LANSING — The economic impact that Michigan receives from fishing ranks the state seventh nationwide in that category, according to a recent State Environmental Leadership Program (SELP) report.
But SELP warns, through the Michigan Environmental Council (MEC), that if something isn’t done soon about mercury pollution in the state’s waterways Michigan could lose $280 million of that annual impact and put at risk many of the 9,731 jobs that depend on fishing.
“These numbers simply underscore how critical sportfishing is to Michigan’s economy,” said Keith Reopelle, SELP coordinator. “The answer to the mercury problem is clearly not to fish less, but to reduce mercury emissions at the source.”
“The federal government’s failure to take needed steps to curb lake-polluting mercury emissions could pose a long-term threat to fishing-related tourism revenues that are key to the economic health of our state,” said Vicki Levengood, MEC spokeswoman.
SELP said that fishing adds $1.1 billion to various coffers across the state each year. About half of those dollars go to retail sales, which account for $585 million, while $283 million covers the salaries and wages of those employed in related industries.
Another $90 million or so goes to state and federal taxes.
Levengood said she wasn’t sure how much of that revenue would be lost if the release of mercury wasn’t reduced. But SELP estimated that just a 25 percent drop in fishing purchases and activity could cost $280 million in revenue each year.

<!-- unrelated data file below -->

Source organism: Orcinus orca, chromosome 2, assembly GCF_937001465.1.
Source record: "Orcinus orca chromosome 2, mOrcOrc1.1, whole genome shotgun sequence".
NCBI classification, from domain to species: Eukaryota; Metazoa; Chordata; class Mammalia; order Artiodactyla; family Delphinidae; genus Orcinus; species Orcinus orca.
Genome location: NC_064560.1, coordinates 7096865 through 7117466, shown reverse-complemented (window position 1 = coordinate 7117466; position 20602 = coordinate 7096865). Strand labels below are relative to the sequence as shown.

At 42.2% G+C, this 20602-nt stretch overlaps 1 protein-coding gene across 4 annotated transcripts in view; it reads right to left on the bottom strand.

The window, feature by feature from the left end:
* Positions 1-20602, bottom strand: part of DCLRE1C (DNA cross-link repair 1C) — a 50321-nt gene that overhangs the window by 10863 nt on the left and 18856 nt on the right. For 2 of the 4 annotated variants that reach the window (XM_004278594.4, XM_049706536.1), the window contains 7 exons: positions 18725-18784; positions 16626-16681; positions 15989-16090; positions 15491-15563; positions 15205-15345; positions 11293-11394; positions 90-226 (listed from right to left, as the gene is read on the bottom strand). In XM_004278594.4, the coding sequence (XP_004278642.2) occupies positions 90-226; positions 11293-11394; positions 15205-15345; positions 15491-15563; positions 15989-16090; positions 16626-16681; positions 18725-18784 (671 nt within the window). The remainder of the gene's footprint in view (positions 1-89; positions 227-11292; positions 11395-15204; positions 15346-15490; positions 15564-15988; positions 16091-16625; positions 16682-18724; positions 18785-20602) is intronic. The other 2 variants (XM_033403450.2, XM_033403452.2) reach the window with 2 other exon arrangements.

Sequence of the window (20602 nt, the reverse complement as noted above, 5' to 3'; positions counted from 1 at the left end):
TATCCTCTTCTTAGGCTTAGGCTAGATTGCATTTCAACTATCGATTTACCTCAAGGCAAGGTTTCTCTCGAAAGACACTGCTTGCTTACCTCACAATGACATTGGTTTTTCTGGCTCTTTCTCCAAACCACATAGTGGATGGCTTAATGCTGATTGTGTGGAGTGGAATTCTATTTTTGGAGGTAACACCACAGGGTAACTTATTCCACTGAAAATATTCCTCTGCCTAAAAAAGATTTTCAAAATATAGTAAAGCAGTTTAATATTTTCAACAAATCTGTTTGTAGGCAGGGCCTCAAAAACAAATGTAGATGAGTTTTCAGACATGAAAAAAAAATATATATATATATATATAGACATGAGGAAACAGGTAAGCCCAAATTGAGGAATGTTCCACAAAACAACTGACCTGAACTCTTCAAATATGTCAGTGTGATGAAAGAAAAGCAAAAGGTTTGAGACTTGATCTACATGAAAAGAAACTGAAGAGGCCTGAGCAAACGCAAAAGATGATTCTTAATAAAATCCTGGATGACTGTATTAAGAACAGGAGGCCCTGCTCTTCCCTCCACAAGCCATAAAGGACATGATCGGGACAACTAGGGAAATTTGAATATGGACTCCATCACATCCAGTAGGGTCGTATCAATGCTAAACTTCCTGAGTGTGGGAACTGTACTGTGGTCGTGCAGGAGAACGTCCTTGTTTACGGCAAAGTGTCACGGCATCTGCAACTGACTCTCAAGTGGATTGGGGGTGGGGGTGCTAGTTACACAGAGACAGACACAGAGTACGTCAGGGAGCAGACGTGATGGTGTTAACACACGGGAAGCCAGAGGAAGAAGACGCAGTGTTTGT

Reopelle said the newest regulations proposed by the Environmental Protection Agency (EPA) don’t comply with the Clean Air Act and put the economic interests of utilities ahead of the state. He feels the EPA must require that mercury emissions be reduced by the maximum allowable amount if sportfishing in Michigan is to thrive and grow.
“That can happen,” said Reopelle, “but it will require those who care about fishing in Michigan to speak up and be heard.”
According to the MEC, the EPA proposal requires that coal-burning power plants reduce mercury emissions by 70 percent by 2018. But Levengood said the proposal lets utilities buy out of the reduction plan and that the Clean Air Act mandates a 90-percent reduction by 2008 without a buy-out provision.
Michigan residents have been told to limit their consumption of fish due to mercury contamination.
“People who are concerned about fishing and our way of life in Michigan need to urge Congress and the Environmental Protection Agency to crack down on mercury pollution,” said Levengood, “and not allow rules that would permit mercury pollution to get worse.”